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Supposedly I have a file that's distributed among different sectors. As an example, assuming both physical and logical sectors are 512B. A user process issues a request for the kernel to read the file. Let's say this file uses 3 distributed sectors on the hard drive.

1) Does the hard drive read all of the sectors at once and send the whole (512 * 3) data to the kernel?

*The 3 sectors are read in full by the hard drive first and then the data gets transferred to the kernel, 512 * 3 bytes gets transferred from HDD to kernel.

2) Do HDDs read multiple sectors at once? This seems more of a hardware related question though.

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It depends. Modern kernels of Unix-like operating systems tend to have pretty complex code to make I/O faster. The best known feature is caching: if a sector has been read in the past, there may still be a copy in memory, in which case no request is sent to the hard drive at all. Other typical acceleration features include out-of-order access (when there are many pending requests, the kernel may issue them in a different order to minimize seeks or to better exploit parallelism allowed by the hardware), and prefetching (the kernel assumes that if sectors 0 through 5 of a file have been read then it's likely that sector 6 will be read, to it will read sector 6 into the cache if it has nothing better to do).

Whether it's possible to issue the request to read sector 1 before the request to read sector 0 has been completed depends on the capabilities of the disk bus and of the disk. There's no general answer.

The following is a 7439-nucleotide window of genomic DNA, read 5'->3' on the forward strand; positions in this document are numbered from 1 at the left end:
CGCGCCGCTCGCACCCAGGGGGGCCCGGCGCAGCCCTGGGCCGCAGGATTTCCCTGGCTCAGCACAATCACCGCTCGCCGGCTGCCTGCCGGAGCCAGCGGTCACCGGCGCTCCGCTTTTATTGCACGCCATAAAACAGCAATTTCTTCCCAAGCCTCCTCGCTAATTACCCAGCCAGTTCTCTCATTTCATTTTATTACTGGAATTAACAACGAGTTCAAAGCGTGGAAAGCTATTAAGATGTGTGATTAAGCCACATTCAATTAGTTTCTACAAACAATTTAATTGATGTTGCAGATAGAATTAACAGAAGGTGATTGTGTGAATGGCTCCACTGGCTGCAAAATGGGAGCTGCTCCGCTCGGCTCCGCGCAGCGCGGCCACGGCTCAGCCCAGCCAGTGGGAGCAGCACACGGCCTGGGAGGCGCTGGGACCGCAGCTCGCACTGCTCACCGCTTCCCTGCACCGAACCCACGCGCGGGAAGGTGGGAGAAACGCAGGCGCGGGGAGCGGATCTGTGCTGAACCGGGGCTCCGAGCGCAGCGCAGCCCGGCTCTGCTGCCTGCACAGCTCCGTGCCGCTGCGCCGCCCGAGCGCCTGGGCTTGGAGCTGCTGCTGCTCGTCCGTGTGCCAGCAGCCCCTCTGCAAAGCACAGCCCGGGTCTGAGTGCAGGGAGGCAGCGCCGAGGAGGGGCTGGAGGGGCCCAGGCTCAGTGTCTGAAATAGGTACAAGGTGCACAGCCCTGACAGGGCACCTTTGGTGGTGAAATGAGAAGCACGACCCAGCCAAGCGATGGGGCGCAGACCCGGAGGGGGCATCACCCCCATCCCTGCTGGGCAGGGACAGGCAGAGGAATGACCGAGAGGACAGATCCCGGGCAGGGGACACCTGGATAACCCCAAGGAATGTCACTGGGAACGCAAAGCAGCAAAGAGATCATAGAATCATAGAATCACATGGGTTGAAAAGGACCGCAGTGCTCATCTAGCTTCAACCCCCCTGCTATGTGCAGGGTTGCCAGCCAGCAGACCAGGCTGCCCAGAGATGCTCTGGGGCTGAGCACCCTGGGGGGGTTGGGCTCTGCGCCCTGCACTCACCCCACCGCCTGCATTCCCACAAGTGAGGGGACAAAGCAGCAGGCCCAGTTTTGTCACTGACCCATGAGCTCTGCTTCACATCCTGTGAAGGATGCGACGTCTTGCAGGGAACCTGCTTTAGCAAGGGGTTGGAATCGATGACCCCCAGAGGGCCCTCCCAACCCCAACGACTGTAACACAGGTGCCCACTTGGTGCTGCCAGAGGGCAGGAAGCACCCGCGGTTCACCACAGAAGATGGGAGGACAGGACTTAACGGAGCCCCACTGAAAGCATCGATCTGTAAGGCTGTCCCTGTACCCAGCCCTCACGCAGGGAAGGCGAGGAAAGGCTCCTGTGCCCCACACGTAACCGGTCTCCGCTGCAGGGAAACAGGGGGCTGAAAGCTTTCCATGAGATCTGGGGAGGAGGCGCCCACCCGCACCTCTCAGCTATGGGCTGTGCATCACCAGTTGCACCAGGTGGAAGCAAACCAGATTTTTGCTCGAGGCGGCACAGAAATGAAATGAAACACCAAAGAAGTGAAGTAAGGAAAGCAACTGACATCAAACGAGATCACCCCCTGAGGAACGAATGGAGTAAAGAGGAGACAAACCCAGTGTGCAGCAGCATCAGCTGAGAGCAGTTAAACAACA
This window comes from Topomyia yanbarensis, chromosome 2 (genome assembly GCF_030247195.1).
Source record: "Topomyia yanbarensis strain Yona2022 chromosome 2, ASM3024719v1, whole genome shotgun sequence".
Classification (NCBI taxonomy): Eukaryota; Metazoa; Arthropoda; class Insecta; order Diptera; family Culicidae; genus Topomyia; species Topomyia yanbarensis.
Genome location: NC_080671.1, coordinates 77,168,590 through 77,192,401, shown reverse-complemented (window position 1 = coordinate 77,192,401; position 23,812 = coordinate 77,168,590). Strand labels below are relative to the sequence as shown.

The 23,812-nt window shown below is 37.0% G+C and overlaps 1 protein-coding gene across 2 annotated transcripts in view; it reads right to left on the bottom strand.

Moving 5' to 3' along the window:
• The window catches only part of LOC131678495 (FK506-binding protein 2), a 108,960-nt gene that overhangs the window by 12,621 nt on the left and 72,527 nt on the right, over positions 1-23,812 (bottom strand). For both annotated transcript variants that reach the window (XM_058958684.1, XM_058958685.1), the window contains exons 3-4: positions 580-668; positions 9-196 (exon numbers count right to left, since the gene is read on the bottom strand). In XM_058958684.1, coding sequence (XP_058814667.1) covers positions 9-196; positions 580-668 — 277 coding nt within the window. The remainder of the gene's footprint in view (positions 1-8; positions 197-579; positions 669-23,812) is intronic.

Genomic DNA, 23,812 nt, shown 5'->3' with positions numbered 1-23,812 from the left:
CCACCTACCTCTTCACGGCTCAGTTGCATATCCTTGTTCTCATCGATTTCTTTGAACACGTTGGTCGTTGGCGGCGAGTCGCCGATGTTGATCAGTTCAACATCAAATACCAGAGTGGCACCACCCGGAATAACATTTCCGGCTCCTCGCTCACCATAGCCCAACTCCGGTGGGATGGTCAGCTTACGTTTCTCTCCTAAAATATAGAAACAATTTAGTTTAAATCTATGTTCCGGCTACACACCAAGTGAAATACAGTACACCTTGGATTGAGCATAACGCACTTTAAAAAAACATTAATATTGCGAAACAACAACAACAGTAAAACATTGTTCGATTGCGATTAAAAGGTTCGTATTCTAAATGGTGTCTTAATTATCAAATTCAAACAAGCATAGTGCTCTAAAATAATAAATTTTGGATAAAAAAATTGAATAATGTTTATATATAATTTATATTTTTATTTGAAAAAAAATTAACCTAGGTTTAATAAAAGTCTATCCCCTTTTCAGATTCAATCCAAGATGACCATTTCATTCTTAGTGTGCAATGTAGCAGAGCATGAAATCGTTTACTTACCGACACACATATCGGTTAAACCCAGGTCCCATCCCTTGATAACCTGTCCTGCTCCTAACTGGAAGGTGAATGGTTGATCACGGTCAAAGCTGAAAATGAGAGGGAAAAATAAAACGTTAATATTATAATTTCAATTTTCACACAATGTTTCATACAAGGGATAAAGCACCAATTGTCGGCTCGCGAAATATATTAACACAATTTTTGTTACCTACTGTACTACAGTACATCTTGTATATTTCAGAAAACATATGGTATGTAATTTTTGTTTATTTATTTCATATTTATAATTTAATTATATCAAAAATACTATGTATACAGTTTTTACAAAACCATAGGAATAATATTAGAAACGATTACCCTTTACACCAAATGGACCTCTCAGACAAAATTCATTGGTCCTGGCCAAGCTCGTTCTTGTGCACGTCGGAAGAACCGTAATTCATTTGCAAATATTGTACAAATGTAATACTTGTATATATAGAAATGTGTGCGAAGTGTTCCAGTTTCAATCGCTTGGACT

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    @direprobs some (many perhaps nowadays) are, look up “scatter-gather”. – Stephen Kitt Jul 31 '17 at 10:12
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    Data reads and writes are initiated by sending sending commands over the SATA or SCSI (or whatever interface is used). The commands include the logical block address (LBA) of the first sector to be read, and the number of consecutive sectors to be transferred. Typically Direct Memory Access (DMA) is used: the host controller is programmed with the memory address where to/from the data is read, without involving the CPU at all. When the transfer is complete, an interrupt is sent to the CPU to inform it that the transfer is complete. – Johan Myréen Jul 31 '17 at 10:16
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    @direprobs scatter-gather is implemented by chipsets and/or drives, it’s not (just) related to the kernel. – Stephen Kitt Jul 31 '17 at 10:22
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    Modern drives and host controllers also support command queues, which means there can be several commands "in flight" on the drive, and the drive can reorder them to optimise disk access. – Johan Myréen Jul 31 '17 at 10:23
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    @direprobs It depends on the bus type, on the host controller and on the drive chipset and firmware (and on the driver's ability to fully exploit all the possibilities). That's why I'm not being more precise. – Gilles Jul 31 '17 at 10:25

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